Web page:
Major opposition figures not on 'restored Bahraini citizenship list'
Opposition leader and the spiritual leader for Bahrain’s Shia majority community, Isa Qassim, as well as other world-renowned activist figures who were stripped of Bahraini citizenship for their in anti-government protests failed to show up on the list of more than 500 that had their nationality restored.
King Hamad ordered the citizenship of 551 Bahrainis reinstated last week, days after the UN expressed concern about the punishment.
King Hamad also requested authorities take into account "the nature of crimes committed", the Bahrain News Agency reported with the ministry ordered to examine their files and prepare lists of those to be freed.
Around 990 Bahrainis - mostly part of the Shia majority - have had their citizenship revoked since protests ignited against the Sunni ruling family in 2011.
A mass trial on Tuesday saw a Bahraini court revoke the citizenship of 138 people and jailed 139, who were convicted of belonging to a "terror" group with links to Iran's Revolutionary Guards.
It was the biggest loss of citizenship in Bahrain in one mass trial since 2012, according to the Bahrain Institute for Rights and Democracy.
“Since amendments to the anti-terror law were passed in 2014, the use of revocation of citizenship has increased dramatically, in many cases targeting journalists, human rights defenders and critics of the government,” BIRD’s director Sayed Ahmed al-Wadaei told Reuters on Sunday.
A judicial source said all the defendants are members of the Shia community in the Sunni-ruled Gulf state.
The mass sentencing was "the largest single incident" since the Bahraini government began revoking nationalities of opponents in 2012, said the opposition Bahrain Institute for Rights and Democracy.
Global rights group Amnesty International condemned the court decision to strip the convicts of their citizenship, saying "this amounts to mass arbitrary denaturalisation".
Bahrain's population is majority Shia Muslim, although unofficial estimates that are contested by the government.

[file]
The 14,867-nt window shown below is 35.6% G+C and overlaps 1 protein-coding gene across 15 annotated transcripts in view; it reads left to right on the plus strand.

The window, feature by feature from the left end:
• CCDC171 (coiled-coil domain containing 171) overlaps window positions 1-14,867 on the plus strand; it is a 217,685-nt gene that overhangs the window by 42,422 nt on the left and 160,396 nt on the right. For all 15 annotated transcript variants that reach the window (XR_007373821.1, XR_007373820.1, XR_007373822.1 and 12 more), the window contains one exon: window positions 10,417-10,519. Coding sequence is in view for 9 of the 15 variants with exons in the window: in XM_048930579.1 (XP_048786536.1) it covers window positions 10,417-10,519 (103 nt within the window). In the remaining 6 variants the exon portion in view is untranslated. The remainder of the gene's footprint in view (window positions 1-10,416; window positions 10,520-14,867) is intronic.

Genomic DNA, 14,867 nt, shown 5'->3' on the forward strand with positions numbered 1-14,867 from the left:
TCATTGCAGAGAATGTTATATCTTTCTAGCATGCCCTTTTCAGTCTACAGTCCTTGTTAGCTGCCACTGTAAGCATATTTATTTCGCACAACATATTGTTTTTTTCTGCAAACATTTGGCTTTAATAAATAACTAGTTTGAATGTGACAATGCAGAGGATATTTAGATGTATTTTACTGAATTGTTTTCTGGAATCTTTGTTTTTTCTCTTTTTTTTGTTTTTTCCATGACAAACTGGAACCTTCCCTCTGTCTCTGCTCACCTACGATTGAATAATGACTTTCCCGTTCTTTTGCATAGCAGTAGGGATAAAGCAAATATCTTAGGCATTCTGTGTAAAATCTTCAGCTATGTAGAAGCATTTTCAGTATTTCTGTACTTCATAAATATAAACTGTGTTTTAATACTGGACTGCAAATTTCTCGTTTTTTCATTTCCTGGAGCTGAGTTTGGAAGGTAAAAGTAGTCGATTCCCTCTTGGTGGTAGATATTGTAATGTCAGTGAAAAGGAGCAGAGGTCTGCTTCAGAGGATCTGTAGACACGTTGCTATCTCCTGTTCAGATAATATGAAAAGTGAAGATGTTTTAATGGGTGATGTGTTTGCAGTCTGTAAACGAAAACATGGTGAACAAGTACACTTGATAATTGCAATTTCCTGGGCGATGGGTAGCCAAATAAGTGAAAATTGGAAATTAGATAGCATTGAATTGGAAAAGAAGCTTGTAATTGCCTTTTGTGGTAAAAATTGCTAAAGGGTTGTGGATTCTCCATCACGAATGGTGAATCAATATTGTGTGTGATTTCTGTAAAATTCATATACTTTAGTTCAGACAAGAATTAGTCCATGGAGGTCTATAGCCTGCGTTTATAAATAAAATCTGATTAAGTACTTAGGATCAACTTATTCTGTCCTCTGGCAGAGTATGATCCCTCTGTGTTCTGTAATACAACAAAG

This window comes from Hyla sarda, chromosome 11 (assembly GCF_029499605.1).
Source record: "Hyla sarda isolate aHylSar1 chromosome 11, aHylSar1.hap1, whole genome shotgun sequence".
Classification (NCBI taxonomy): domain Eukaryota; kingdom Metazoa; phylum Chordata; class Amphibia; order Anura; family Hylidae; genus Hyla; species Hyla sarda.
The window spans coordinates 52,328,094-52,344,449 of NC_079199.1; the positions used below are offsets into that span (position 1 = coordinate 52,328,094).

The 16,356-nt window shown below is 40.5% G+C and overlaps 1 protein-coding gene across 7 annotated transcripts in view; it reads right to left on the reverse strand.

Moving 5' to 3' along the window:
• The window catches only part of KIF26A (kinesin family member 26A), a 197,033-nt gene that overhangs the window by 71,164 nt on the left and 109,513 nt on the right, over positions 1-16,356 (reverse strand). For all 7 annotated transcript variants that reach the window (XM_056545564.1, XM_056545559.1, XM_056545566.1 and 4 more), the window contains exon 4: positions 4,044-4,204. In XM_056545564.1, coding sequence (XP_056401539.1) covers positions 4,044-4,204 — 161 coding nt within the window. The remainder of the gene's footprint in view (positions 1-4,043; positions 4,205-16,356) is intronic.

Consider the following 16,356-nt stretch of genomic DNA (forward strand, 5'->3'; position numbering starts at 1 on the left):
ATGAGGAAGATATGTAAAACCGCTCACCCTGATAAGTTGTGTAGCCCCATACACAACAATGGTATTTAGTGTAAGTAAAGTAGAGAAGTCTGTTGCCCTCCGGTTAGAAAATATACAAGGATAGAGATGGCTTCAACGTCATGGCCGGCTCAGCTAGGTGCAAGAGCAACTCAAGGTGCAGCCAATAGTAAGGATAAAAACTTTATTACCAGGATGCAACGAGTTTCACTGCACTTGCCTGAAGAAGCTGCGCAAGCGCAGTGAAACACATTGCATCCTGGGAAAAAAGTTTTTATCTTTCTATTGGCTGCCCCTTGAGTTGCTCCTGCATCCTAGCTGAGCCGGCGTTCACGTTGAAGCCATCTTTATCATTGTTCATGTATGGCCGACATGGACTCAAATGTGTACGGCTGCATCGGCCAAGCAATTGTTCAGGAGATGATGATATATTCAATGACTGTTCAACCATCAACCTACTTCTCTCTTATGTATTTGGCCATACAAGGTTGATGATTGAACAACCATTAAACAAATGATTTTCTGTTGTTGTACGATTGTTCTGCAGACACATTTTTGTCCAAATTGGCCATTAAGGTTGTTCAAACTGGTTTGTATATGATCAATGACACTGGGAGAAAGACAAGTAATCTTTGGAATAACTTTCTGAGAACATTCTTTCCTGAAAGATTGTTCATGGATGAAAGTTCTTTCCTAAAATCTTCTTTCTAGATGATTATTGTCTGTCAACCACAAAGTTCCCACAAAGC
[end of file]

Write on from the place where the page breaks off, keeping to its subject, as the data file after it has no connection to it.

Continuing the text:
Authorities have jailed dozens of high-profile activists and disbanded both religious and secular opposition groups since Shia-led protests demanding political change erupted in 2011.
They have stripped hundreds of those convicted of their citizenship, leaving many stateless.
Since then, authorities have outlawed the main Shia opposition group, Al-Wefaq, which held the largest bloc in parliament before 2011, and the main secular opposition group, Waad.
In January, Bahrain's Supreme Court, whose verdicts are final, upheld a life term for opposition leader Sheikh Ali Salman for allegedly spying for Gulf rival Qatar.
Salman, who headed the Al-Wefaq group, was convicted in November of "communicating with Qatari officials... to overthrow constitutional order", a ruling rights groups have called a travesty.
Salman's aides Ali al-Aswad and Hassan Sultan, who had been sentenced to life in absentia, also lost their right to appeal. Both men are former MPs and currently reside outside of Bahrain.
Qatar has repeatedly denied accusations of conspiring against Bahrain with Salman, as has Iran.
Human rights groups have frequently said cases against activists in Bahrain - men and women, religious and secular - fail to meet the basic standards of fair trials
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